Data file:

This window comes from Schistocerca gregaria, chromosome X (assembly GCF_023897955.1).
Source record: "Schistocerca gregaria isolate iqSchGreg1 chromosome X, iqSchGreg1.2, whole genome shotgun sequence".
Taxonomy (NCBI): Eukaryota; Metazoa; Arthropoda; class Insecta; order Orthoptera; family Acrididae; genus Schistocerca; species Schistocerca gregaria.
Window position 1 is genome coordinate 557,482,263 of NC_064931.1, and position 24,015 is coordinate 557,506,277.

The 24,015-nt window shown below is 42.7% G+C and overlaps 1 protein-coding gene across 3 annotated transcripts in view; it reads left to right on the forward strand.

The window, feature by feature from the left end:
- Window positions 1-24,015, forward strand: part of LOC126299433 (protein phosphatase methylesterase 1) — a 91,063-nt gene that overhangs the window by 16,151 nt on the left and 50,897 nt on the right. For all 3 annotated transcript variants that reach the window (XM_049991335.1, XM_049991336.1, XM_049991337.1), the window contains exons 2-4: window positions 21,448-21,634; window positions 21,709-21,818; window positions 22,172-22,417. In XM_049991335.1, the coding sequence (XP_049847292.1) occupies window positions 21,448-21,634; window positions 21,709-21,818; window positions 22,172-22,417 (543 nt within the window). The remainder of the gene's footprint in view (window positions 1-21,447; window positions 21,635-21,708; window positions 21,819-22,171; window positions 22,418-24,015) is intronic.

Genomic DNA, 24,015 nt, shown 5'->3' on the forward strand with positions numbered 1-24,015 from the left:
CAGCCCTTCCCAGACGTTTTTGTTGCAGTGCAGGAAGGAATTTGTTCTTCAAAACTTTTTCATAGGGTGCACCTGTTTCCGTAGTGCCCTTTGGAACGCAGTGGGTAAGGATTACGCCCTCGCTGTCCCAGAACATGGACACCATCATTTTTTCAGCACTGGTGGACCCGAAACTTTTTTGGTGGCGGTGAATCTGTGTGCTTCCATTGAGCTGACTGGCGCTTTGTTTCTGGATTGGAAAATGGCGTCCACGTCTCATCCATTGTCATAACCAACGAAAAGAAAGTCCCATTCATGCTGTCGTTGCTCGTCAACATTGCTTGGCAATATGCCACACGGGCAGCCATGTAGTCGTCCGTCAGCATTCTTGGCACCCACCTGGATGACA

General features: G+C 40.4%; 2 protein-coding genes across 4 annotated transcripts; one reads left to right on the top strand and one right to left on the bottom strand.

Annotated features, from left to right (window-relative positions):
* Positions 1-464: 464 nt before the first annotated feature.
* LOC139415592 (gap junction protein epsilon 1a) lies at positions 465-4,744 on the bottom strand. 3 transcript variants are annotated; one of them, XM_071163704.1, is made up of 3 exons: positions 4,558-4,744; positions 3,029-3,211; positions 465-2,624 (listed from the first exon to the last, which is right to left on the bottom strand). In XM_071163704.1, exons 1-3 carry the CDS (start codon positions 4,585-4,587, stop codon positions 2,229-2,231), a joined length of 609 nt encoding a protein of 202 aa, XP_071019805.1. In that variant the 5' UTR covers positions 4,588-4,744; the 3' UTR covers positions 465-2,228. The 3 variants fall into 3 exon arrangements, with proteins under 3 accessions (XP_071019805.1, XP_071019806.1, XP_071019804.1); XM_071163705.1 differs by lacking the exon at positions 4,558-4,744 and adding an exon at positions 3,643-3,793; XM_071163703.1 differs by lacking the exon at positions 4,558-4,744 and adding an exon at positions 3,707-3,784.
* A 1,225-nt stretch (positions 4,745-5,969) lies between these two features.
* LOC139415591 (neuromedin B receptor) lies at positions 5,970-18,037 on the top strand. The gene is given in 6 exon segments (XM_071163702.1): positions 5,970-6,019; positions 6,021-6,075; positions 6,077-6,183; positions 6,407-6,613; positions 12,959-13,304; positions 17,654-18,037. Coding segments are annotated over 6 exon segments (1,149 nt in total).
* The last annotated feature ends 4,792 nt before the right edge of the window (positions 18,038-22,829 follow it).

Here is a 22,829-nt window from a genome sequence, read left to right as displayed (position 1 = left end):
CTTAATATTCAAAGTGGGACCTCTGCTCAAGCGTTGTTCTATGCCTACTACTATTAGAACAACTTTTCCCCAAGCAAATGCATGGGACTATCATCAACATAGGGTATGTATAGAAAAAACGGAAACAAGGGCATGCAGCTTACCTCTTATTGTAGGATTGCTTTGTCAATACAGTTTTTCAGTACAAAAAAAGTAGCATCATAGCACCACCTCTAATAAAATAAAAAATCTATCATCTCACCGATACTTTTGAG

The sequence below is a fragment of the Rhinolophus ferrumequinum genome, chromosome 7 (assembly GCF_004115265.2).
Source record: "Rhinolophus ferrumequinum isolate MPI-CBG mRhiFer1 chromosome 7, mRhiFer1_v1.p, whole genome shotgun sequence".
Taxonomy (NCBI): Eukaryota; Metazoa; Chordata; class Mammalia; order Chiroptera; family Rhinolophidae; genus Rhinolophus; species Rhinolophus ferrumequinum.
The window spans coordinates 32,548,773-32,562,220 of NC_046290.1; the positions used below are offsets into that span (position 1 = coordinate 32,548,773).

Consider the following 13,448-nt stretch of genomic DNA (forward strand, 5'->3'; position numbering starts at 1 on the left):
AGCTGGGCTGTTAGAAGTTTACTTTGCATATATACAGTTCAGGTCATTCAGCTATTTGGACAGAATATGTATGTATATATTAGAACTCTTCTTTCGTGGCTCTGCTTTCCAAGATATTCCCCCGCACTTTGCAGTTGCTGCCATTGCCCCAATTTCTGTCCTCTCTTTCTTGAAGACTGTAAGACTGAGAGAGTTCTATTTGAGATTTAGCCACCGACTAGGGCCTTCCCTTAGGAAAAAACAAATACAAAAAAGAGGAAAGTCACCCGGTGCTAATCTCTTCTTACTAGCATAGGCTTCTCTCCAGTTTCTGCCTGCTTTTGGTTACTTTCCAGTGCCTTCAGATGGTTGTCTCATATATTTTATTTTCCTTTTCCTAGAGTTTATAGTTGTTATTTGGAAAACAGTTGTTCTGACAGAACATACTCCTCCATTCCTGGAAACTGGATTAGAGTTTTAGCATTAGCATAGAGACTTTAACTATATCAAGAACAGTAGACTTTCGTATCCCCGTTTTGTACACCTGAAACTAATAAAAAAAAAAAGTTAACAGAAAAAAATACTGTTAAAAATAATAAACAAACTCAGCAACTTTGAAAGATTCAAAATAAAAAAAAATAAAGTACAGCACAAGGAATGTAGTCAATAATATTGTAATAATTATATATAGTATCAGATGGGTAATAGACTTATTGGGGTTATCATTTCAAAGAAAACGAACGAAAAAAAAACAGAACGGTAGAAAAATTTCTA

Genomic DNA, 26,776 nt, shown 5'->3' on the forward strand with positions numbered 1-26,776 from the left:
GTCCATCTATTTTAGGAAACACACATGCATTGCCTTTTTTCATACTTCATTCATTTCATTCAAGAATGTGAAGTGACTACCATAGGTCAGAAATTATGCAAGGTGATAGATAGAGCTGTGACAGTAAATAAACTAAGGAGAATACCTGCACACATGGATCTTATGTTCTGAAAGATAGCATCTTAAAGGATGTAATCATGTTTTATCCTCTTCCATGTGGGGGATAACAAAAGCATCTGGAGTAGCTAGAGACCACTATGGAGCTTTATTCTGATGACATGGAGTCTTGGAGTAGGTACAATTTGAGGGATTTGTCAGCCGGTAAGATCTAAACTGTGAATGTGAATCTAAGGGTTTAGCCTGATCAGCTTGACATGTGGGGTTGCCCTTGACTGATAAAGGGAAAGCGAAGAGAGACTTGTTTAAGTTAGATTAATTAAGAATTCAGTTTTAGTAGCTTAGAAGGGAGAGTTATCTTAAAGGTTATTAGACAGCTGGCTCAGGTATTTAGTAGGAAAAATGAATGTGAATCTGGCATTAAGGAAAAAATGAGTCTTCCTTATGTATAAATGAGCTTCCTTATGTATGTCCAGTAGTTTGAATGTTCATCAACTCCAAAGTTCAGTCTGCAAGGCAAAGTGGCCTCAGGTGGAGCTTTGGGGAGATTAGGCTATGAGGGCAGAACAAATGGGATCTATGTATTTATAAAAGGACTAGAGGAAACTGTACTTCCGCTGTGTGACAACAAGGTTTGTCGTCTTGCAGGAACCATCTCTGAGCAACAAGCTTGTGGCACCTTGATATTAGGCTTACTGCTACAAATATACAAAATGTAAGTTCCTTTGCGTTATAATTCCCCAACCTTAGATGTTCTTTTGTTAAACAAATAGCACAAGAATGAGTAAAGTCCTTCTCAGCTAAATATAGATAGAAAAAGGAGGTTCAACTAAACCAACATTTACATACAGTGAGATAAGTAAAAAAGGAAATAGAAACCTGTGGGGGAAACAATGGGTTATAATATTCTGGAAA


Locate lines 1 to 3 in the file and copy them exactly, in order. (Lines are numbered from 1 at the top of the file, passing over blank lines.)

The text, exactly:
This window comes from Schistocerca gregaria, chromosome X (assembly GCF_023897955.1).
Source record: "Schistocerca gregaria isolate iqSchGreg1 chromosome X, iqSchGreg1.2, whole genome shotgun sequence".
Taxonomy (NCBI): Eukaryota; Metazoa; Arthropoda; class Insecta; order Orthoptera; family Acrididae; genus Schistocerca; species Schistocerca gregaria.